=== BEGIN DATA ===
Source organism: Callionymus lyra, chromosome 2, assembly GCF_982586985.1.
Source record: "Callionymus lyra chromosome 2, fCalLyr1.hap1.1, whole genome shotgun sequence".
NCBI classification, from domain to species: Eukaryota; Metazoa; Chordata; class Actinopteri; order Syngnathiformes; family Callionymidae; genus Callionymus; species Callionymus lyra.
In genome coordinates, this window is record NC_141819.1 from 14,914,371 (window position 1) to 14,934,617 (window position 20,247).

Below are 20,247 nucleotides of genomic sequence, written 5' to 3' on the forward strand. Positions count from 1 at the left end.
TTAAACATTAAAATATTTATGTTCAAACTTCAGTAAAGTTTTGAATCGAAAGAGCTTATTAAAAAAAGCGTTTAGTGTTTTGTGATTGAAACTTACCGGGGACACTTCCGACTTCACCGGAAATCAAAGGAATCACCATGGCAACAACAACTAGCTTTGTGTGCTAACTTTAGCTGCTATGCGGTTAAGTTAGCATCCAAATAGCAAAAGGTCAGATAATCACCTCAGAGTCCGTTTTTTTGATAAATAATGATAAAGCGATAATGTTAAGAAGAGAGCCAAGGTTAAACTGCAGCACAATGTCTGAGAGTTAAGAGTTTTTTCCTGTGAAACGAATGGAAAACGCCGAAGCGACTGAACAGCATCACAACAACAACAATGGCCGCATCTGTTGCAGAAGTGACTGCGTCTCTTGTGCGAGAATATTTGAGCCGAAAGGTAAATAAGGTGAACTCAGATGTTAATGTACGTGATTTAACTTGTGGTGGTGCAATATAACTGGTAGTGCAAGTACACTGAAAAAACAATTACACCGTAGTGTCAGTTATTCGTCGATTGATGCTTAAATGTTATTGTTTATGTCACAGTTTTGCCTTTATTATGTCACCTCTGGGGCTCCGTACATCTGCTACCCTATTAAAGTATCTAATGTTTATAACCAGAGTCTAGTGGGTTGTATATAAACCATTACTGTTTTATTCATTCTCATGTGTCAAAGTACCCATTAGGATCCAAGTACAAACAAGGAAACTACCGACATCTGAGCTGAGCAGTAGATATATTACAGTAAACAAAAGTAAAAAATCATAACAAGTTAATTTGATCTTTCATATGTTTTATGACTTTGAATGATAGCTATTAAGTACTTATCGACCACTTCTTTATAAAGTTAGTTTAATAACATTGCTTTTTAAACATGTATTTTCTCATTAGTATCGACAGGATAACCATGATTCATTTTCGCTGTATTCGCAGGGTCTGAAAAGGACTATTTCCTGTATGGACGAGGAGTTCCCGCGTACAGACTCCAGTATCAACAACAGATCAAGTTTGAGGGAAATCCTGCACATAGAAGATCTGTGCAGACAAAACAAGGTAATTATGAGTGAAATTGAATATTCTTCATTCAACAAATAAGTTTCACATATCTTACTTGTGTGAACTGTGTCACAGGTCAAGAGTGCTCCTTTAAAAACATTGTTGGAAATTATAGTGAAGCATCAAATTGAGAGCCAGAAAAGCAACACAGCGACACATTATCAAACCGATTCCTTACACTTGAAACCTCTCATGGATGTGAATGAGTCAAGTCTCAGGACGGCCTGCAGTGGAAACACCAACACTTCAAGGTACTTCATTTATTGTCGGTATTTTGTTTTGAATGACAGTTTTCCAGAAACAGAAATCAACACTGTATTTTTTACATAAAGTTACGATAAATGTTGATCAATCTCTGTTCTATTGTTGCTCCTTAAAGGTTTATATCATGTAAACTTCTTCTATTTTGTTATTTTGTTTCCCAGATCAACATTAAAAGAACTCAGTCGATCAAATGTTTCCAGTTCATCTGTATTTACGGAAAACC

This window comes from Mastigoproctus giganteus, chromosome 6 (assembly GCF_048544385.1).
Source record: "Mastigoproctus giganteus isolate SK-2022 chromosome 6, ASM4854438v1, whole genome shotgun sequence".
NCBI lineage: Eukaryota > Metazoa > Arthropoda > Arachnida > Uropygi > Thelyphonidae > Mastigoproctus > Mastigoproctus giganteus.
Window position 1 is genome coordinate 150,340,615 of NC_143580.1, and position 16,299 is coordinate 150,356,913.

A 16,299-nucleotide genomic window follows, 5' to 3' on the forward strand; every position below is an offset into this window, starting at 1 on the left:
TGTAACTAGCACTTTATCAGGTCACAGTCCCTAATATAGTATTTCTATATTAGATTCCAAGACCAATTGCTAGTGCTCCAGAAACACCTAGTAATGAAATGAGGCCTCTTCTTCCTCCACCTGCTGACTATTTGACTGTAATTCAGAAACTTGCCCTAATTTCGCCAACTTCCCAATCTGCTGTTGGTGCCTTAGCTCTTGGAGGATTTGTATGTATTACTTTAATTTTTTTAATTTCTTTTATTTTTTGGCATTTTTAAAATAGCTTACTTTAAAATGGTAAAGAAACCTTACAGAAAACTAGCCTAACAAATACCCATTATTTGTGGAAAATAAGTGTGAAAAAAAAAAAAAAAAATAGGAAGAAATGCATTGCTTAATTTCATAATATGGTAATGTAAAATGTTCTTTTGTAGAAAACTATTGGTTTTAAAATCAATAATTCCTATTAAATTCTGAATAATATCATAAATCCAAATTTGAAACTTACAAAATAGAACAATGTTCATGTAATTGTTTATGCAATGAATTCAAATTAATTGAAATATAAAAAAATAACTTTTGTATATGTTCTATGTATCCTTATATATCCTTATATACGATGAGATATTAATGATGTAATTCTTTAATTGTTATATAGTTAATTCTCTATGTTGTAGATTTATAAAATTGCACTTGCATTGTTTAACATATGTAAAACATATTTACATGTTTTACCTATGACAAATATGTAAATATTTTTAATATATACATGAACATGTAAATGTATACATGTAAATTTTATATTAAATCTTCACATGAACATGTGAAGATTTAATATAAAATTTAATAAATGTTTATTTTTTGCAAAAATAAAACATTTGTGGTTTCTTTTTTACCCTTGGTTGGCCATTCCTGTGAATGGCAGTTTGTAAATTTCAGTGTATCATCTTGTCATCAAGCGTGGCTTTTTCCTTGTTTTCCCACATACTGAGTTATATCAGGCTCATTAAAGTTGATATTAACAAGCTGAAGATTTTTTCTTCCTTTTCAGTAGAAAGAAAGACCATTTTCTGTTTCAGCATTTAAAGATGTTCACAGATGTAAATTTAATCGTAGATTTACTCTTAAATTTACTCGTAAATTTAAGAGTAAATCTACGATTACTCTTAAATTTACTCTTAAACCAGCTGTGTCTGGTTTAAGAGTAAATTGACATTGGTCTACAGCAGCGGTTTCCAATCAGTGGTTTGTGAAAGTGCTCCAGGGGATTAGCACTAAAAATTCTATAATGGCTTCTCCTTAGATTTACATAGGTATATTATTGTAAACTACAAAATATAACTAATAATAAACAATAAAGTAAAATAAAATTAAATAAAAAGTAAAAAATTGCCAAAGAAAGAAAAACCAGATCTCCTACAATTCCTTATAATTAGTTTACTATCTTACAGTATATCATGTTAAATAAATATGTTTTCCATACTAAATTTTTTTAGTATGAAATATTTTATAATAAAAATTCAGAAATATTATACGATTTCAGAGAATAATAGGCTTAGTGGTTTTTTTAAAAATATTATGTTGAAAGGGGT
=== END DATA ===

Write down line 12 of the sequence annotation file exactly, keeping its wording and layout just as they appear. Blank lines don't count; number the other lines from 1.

TGTAACTAGCACTTTATCAGGTCACAGTCCCTAATATAGTATTTCTATATTAGATTCCAAGACCAATTGCTAGTGCTCCAGAAACACCTAGTAATGAAATGAGGCCTCTTCTTCCTCCACCTGCTGACTATTTGACTGTAATTCAGAAACTTGCCCTAATTTCGCCAACTTCCCAATCTGCTGTTGGTGCCTTAGCTCTTGGAGGATTTGTATGTATTACTTTAATTTTTTTAATTTCTTTTATTTTTTGGCATTTTTAAAATAGCTTACTTTAAAATGGTAAAGAAACCTTACAGAAAACTAGCCTAACAAATACCCATTATTTGTGGAAAATAAGTGTGAAAAAAAAAAAAAAAAATAGGAAGAAATGCATTGCTTAATTTCATAATATGGTAATGTAAAATGTTCTTTTGTAGAAAACTATTGGTTTTAAAATCAATAATTCCTATTAAATTCTGAATAATATCATAAATCCAAATTTGAAACTTACAAAATAGAACAATGTTCATGTAATTGTTTATGCAATGAATTCAAATTAATTGAAATATAAAAAAATAACTTTTGTATATGTTCTATGTATCCTTATATATCCTTATATACGATGAGATATTAATGATGTAATTCTTTAATTGTTATATAGTTAATTCTCTATGTTGTAGATTTATAAAATTGCACTTGCATTGTTTAACATATGTAAAACATATTTACATGTTTTACCTATGACAAATATGTAAATATTTTTAATATATACATGAACATGTAAATGTATACATGTAAATTTTATATTAAATCTTCACATGAACATGTGAAGATTTAATATAAAATTTAATAAATGTTTATTTTTTGCAAAAATAAAACATTTGTGGTTTCTTTTTTACCCTTGGTTGGCCATTCCTGTGAATGGCAGTTTGTAAATTTCAGTGTATCATCTTGTCATCAAGCGTGGCTTTTTCCTTGTTTTCCCACATACTGAGTTATATCAGGCTCATTAAAGTTGATATTAACAAGCTGAAGATTTTTTCTTCCTTTTCAGTAGAAAGAAAGACCATTTTCTGTTTCAGCATTTAAAGATGTTCACAGATGTAAATTTAATCGTAGATTTACTCTTAAATTTACTCGTAAATTTAAGAGTAAATCTACGATTACTCTTAAATTTACTCTTAAACCAGCTGTGTCTGGTTTAAGAGTAAATTGACATTGGTCTACAGCAGCGGTTTCCAATCAGTGGTTTGTGAAAGTGCTCCAGGGGATTAGCACTAAAAATTCTATAATGGCTTCTCCTTAGATTTACATAGGTATATTATTGTAAACTACAAAATATAACTAATAATAAACAATAAAGTAAAATAAAATTAAATAAAAAGTAAAAAATTGCCAAAGAAAGAAAAACCAGATCTCCTACAATTCCTTATAATTAGTTTACTATCTTACAGTATATCATGTTAAATAAATATGTTTTCCATACTAAATTTTTTTAGTATGAAATATTTTATAATAAAAATTCAGAAATATTATACGATTTCAGAGAATAATAGGCTTAGTGGTTTTTTTAAAAATATTATGTTGAAAGGGGT